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Monday, December 8, 2008

Nigerian `Eid Promotes Tolerance

CAIRO — Nigerian President Umar Musa Yar'Adua hopes his countrymen, especially Muslims, capitalize on the four-day `Eid al-Adha to promote tolerance, especially after the recent religious violence in the central city of Jos, The Punch daily reported Sunday, December 7.

"As we mark the `Eid-el-Kabir this year against the background of the recent violent crisis in Jos, with the saddening loss of so many lives, we must seize the opportunity of the occasion to reflect on what we need to do to overcome this recurrent challenge to our unity and hindrance to the progressive development of our nation," Yar'Adua said in his `Eid message.

"Nothing can possibly justify the recurrent descent to violence and politics of hate in some of our communities by people who have lived together peacefully for centuries."

Hundreds of people were killed and several mosques and churches were razed in Jos late in November during clashes between Christian and Muslim mobs.

The clashes erupted after rumors that the All Nigerian People Party (ANPP), a predominantly Muslim party, had lost the local election to the federal ruling People's Democratic Party (PDP), which is mainly Christian.

"Our two major religions are founded on the virtues of love, tolerance, forbearance and forgiveness ," stressed President Yar'Adua, a Muslim.

"We must take those injunctions much more to heart and show at all times that we have truly become one people, united by a common destiny."

Nigeria, one of the world's most religiously committed nations, is divided between a Muslim north and a Christian south.

Muslims and Christians, who constitute 55 and 40 percent of Nigeria's 140 million population respectively, have lived in peace for the most part.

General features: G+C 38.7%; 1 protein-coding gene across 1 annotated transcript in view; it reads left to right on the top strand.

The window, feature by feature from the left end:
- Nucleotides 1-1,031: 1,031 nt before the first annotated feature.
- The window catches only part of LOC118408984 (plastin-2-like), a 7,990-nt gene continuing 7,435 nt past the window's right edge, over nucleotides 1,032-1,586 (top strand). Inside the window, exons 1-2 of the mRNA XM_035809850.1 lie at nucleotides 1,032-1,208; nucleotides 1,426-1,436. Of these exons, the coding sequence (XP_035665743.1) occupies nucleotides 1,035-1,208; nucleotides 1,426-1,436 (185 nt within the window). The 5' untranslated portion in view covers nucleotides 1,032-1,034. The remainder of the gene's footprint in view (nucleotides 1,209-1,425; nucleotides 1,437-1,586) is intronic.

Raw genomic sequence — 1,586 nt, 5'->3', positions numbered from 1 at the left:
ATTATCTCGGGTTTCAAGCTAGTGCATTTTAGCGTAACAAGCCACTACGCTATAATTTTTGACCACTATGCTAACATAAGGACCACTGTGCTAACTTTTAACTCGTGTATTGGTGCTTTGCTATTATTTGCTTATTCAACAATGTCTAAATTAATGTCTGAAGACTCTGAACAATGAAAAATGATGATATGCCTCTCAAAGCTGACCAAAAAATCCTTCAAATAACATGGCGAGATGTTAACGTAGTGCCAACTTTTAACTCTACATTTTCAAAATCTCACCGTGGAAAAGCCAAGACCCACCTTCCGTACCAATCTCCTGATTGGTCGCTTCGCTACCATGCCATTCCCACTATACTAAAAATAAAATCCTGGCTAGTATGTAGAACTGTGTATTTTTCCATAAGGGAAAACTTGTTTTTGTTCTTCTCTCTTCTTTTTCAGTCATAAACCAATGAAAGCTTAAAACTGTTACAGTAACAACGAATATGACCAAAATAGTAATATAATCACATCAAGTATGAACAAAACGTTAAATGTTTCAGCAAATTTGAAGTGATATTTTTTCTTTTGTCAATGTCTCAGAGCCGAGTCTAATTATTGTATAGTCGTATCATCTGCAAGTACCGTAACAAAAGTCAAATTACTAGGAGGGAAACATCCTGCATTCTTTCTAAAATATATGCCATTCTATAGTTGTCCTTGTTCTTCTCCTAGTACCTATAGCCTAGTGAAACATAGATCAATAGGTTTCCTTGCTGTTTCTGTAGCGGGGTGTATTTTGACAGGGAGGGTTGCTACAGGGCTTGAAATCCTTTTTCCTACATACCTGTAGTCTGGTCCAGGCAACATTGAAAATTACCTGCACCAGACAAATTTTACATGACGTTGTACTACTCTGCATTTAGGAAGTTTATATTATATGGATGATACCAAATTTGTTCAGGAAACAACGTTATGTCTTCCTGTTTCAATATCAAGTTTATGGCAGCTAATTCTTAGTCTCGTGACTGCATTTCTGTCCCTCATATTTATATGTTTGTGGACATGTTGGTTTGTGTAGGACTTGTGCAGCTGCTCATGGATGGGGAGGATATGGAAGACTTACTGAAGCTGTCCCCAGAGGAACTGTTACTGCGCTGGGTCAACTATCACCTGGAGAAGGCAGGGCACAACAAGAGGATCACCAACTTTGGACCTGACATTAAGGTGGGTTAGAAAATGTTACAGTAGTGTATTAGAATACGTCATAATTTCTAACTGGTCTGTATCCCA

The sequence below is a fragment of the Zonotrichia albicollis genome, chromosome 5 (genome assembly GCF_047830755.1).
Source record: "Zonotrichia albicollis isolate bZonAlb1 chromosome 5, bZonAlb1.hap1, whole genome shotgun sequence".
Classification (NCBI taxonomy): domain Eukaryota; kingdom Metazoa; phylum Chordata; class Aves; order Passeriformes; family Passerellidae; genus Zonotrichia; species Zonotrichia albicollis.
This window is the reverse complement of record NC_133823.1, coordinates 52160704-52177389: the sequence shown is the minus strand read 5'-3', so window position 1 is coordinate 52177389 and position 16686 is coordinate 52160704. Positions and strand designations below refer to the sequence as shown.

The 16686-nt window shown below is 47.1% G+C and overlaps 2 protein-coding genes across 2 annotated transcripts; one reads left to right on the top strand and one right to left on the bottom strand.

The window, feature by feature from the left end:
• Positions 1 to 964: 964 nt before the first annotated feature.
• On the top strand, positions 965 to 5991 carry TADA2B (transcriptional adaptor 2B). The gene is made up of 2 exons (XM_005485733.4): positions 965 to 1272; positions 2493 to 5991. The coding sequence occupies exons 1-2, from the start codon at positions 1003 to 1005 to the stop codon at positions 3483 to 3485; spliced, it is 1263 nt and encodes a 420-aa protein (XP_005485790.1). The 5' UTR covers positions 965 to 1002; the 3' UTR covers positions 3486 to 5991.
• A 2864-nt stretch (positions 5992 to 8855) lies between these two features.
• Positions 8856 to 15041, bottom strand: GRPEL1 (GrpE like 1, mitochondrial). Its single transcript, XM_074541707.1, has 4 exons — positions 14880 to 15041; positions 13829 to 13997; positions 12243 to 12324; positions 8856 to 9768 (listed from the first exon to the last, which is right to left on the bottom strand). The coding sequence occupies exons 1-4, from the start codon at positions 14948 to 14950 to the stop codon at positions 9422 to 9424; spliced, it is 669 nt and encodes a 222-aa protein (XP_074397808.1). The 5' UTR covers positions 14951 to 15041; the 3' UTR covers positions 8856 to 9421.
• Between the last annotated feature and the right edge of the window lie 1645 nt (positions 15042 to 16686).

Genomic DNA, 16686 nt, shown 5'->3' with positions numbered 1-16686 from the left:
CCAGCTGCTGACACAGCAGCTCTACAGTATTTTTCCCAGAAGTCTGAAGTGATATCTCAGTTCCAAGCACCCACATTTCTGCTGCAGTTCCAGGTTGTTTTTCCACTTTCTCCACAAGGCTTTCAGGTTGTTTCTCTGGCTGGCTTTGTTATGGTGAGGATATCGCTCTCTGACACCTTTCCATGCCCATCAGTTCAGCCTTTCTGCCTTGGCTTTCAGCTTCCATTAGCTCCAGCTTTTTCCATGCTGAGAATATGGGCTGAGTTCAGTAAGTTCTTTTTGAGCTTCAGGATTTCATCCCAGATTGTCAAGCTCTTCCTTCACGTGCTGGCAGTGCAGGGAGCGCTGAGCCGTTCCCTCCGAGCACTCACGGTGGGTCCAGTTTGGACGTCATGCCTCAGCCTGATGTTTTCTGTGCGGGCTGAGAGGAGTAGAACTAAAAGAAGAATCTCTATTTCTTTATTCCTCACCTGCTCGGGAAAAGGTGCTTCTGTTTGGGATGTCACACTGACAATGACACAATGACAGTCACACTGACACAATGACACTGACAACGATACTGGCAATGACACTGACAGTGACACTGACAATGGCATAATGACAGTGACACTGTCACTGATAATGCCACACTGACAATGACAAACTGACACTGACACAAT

President Yar'Adua urged Nigerians of all faiths to use `Eid al-Adha opportunity to reflect on ways to overcome the religious and sectarian violence.

"We, as leaders at all levels, must also renew our national commitment to evolving and implementing measures and policies that would make sectarian violence a thing of the past in our country, while fostering the harmonious and peaceful co-existence of all our people," he said.

"This administration will provide the required national leadership in this regard but we need the full support, cooperation and collaboration of all Nigerians to succeed."

Babatunde Fashola, the Governor of Lagos State, said the greatest challenge facing the world was to expand the boundaries of tolerance so that humanity can "create a secure, safe and healthy world that enhances rather than desecrates life."

He sees in the spiritual journey of hajj, which millions of Muslims from around the world are currently performing in Saudi Arabia, as an excellent example.

"The diversity of faiths, cultures, tongues and traditions that exist in our world, as typified by the multi-national and multi-cultural character of the multitude of pilgrims that converged in the holy land, is a testimony of the limitless greatness of the Almighty who is the source of all existence."

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